But society itself may be the bigger obstacle. "The geopolitical issues are, in many ways, much tougher than the technical ones," he says.
The United States, which has for decades been a leader in space technology, has been deflecting the issue. There is nothing in NASA's charter about public safety, and that's precisely what deflecting an asteroid is all about. With budgets slashed in recent months, it's not likely more funding will become available within the agency, so money would have to be reassigned.
"There is no tax dollar that is not competed for ferociously," says Schweickart. "And this is a new kid on the block; it's something that happens once every several hundred years, and the public doesn't really understand it. So why should NASA get into a losing battle?"
These are topics likely to be touched on at the talk in San Rafael, interspersed with clips of Bruce Willis and friends trying to blow up an asteroid by burying a nuclear bomb within it, thereby saving planet Earth. It's an unusual program on its own, let alone one led by the Apollo 9 astronaut known for, among many other accomplishments, taking the first untethered space walk.
The program is part of the Rafael's "Science on Screen" series, sponsored by two nonprofit groups, which present programs like this across the country. This is the third program of this type at the Smith Rafael Film Center this year, says director of programming Richard Peterson. "It's a nice thing for us to do something different and something thoughtful like that." He hopes there will be more programs like this coming this year.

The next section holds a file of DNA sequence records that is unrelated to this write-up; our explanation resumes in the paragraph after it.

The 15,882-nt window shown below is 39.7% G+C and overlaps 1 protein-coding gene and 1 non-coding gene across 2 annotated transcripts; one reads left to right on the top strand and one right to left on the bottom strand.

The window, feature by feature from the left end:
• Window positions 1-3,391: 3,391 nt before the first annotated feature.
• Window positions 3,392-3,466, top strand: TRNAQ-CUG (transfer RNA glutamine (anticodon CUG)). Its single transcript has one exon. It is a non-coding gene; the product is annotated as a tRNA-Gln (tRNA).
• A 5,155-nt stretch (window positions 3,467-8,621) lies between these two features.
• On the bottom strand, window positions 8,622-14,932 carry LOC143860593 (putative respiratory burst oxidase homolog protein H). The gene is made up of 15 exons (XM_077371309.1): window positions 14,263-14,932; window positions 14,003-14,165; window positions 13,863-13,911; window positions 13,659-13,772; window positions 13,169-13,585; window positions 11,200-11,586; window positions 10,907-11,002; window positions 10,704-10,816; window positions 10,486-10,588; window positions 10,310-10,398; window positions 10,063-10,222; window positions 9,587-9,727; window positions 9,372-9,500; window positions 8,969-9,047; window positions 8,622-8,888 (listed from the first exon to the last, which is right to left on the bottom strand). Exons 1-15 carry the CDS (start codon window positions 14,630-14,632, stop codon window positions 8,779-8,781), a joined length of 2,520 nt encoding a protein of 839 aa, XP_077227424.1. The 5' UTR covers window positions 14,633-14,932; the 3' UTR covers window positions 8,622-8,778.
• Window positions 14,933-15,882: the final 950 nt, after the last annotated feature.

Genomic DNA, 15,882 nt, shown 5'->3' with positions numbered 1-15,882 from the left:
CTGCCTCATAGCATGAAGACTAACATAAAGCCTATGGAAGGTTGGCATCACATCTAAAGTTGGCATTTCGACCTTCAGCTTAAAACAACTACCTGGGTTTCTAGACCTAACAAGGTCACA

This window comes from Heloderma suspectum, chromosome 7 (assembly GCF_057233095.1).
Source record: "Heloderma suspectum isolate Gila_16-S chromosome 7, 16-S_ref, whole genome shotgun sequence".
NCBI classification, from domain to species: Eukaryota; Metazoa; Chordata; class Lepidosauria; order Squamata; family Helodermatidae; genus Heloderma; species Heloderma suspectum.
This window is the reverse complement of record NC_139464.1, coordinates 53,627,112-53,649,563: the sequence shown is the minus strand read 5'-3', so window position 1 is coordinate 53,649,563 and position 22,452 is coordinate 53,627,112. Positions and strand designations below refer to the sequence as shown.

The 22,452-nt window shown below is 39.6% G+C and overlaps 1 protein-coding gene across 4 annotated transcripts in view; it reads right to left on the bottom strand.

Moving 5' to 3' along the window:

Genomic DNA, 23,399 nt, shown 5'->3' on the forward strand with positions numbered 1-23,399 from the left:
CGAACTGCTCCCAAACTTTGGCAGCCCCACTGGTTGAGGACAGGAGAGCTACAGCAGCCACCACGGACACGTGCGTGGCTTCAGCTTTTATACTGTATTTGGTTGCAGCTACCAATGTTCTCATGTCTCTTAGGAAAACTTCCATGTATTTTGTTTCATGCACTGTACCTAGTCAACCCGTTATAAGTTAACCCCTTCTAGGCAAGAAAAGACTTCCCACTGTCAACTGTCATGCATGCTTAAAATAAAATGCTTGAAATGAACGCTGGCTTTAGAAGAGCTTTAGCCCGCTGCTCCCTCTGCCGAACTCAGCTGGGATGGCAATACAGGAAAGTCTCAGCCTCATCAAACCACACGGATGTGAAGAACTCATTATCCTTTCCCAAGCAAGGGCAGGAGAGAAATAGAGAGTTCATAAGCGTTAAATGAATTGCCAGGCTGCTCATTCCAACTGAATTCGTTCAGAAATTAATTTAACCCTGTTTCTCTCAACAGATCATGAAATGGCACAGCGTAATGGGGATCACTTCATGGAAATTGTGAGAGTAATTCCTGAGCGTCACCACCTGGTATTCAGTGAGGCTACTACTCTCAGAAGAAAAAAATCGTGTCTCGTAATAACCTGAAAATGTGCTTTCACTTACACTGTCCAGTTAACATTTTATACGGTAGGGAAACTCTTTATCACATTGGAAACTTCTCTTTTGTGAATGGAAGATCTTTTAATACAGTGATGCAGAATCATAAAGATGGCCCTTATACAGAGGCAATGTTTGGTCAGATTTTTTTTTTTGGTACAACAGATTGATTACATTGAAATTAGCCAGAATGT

"Films are, by and large, for entertainment," Schweickart says. "There's certainly no obligation in film to legitimately portray science. At the same time, film is such a powerful medium that it miscommunicates science to a lot of people, and that presents a very serious problem for science in the sense of people misunderstanding—because of film, in some instances—the reality of the world."
This could lead to disbelief of government officials, Schweickart cautions, and belief in conspiracy theories of hidden or untrue information. Films he discusses include Meteor, Melancholia, Deep Impact and Armageddon. He won't go into Hollywood films about astronauts (although he does refer to The Right Stuff as "pure poppycock").
Asteroids hitting the earth are not uncommon. "We get hit about a million times a night," says Schweickart. Most of them burn up in the atmosphere, leaving a bright tail, which we call shooting stars. But larger NEAs could make it through with devastating results. If AG5 were to hit, the impact would have more power than 900 of the bombs dropped on Hiroshima.
"[In general] nobody ever thinks about it because it's supposedly so far away from us," says Peterson. "But I'm glad to know that are people thinking about it."